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Read Captions Across America!

By Bill Stark

The National Association of the Deaf (NAD) launched the first “Read Captions Across America” campaign in 2006 as a part of the National Education Association’s (NEA) annual “Read Across America” initiative. This event is the nation’s largest reading celebration, focusing our attention on motivating children to read in addition to their mastering basic skills. Bill Stark explains what captions are, how they act as an instant reading incentive, and what reading benefits can occur from the use of captioning. The DCMP’s support to teachers, librarians, and others in making the activity a success is also overviewed.


The National Education Association (NEA) annually sponsors an event called Read Across America. Originally created as a one-day celebration of reading on March 2, Dr. Seuss’s birthday, the activity has grown into a nationwide initiative that promotes reading every day of the year. The result has been a focus of the country’s attention on how important it is to motivate children to read, in addition to helping them master basic skills.

The Described and Captioned Media Program (DCMP) is a partner of the NEA for this activity, with the DCMP placing emphasis on the benefits of reading captions. “A picture is worth a thousand words, but add print to the sound and TV becomes a reading tutor”. (Captions For Literacy, 2008).

The DCMP provides free-loan educational captioned media (DVD, CD-ROM, and Internet streaming) for teachers and families who have students with a hearing loss. It is supported through funding by the U.S. Department of Education and administered by the National Association of the Deaf.

About Captions

Figure 1. Most people are familiar with television’s closed captioning, a technique of displaying the captioned text only when it is desired. It may appear in all capital letters (as shown here) or in mixed-case. Closed captioning of television programs is a legal requirement in the United States.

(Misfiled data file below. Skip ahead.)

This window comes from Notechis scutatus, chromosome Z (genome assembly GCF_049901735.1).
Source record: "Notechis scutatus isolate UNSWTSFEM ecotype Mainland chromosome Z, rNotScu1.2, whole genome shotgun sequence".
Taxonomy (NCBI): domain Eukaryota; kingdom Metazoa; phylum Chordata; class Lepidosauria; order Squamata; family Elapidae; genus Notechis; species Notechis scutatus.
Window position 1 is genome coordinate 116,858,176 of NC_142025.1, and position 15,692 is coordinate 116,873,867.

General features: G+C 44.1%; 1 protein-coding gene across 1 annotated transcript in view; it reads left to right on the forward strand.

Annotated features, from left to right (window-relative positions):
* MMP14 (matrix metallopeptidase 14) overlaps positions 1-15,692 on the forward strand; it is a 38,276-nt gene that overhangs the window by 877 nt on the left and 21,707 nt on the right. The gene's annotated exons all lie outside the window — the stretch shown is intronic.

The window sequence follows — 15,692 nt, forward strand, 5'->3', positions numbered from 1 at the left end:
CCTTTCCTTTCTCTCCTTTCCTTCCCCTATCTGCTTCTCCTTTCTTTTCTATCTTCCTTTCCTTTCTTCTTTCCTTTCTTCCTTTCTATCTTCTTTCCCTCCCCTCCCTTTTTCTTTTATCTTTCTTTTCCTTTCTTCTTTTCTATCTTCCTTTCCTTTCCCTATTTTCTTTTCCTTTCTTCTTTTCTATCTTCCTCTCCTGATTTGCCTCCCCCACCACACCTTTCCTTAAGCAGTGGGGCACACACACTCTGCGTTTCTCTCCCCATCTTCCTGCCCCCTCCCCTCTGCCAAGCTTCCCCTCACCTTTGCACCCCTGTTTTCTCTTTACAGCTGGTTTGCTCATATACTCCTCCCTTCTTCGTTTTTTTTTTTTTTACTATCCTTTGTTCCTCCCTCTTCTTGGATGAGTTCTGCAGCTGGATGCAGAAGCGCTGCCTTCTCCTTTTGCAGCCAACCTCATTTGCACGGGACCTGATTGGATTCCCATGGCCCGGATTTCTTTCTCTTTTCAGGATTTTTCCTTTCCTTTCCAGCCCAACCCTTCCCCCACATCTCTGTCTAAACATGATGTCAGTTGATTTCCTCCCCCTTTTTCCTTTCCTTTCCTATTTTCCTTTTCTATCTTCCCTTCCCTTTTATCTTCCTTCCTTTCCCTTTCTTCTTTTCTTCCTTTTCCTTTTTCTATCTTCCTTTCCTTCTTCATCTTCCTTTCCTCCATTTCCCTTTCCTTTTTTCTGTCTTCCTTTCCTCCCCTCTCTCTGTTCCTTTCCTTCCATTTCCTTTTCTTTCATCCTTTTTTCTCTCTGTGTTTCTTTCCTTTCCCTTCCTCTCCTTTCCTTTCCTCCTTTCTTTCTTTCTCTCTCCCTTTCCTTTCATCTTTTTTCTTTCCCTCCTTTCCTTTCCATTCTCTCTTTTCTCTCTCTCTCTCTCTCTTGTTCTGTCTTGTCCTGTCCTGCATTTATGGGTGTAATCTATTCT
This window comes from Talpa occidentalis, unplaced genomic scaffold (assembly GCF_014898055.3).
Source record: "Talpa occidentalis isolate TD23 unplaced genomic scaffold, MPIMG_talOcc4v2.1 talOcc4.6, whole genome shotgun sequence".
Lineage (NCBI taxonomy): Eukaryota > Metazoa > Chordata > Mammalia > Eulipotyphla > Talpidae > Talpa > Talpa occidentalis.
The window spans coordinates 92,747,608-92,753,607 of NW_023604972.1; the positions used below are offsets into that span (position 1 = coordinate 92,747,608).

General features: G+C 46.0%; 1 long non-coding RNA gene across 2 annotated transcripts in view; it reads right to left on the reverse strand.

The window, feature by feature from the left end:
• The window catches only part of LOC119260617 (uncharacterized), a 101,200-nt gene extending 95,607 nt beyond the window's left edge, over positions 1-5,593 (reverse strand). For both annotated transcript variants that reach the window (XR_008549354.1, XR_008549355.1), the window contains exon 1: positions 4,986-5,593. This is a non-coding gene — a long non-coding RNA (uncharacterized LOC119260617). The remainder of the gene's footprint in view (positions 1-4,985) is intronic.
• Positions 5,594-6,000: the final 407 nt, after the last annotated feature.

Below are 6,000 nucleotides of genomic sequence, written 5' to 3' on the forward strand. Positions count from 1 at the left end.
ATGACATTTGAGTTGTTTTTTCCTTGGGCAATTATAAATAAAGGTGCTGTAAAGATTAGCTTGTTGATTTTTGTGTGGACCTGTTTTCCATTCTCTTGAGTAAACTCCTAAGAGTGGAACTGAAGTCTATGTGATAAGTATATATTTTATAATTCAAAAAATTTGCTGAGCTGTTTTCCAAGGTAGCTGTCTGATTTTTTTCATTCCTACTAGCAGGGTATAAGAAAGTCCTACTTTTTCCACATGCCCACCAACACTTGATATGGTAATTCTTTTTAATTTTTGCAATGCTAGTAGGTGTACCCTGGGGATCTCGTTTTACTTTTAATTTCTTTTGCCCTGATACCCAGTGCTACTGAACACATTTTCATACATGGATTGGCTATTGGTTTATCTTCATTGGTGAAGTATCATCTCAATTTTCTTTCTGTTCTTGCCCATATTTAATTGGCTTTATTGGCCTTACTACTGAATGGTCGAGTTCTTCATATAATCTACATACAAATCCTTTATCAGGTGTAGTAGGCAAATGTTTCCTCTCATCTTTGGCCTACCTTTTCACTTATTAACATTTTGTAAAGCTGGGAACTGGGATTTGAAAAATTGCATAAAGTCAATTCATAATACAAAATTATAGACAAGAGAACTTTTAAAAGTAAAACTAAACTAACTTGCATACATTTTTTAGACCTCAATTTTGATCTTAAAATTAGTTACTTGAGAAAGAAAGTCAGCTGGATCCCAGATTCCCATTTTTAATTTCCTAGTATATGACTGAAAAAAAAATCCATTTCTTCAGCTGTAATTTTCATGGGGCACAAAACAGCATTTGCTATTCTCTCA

Figure 2. SDH are accessed through the onscreen menu of a DVD, but automatically appear on the DCMP media as they are a part of the picture. Keep in mind that not all DVDs have closed captions or subtitles; on the other hand, some have both.

Captioning is the process of converting the audio content of a television broadcast, webcast, film, video, CD-ROM, DVD, live event, or other productions into text and displaying the text on a screen or monitor. Captions not only display words as the textual equivalent of spoken dialogue or narration, but they also include speaker identification, sound effects, and music description.

Terminology to describe captioning varies widely and is often confusing to consumers. Most TV captions are referred to as “closed captions” because a built-in decoder chip must be used to open (make visible) the captions. See figure 1. Subtitles for the deaf and hard of hearing (SDH) are often a menu option on DVD, and they also appear on DCMP DVDs and streamed media. SDH looks a lot like captions, and conveys the same information. See figure 2.

Also, an increasing amount of content on the internet has sound. Some of it is captioned. Captions are critical reading aids for audio and video played through multimedia players such as Quicktime, RealPlayer, or Windows Media Player, but can also pertain to such technologies as Flash, Shockwave, or Java when audio content is a part of the multimedia presentation.

Captions: A Literacy Tool for Almost Everyone

While captions were originally developed for individuals who are deaf or hard of hearing, they are an aid to the reading and literacy skills development of many others. In the mid-1980s researchers determined that captions “… can turn television into a moving story book, a steady stream of written language presented with both video and audio reinforcement.” (Koskinen, Wilson, and Jensema, 1986). A little more than a decade later, research continued to demonstrate that “…captioned television can be used as a vehicle to literacy”. (Lewis, 1999). Again recently educators were asking “…why not turn on the captioning and let them ‘see’ the words as they hear them? And for older children who can read, how about also turning off the sound so that they can follow along by reading the dialogue?” (Sundius, 2008).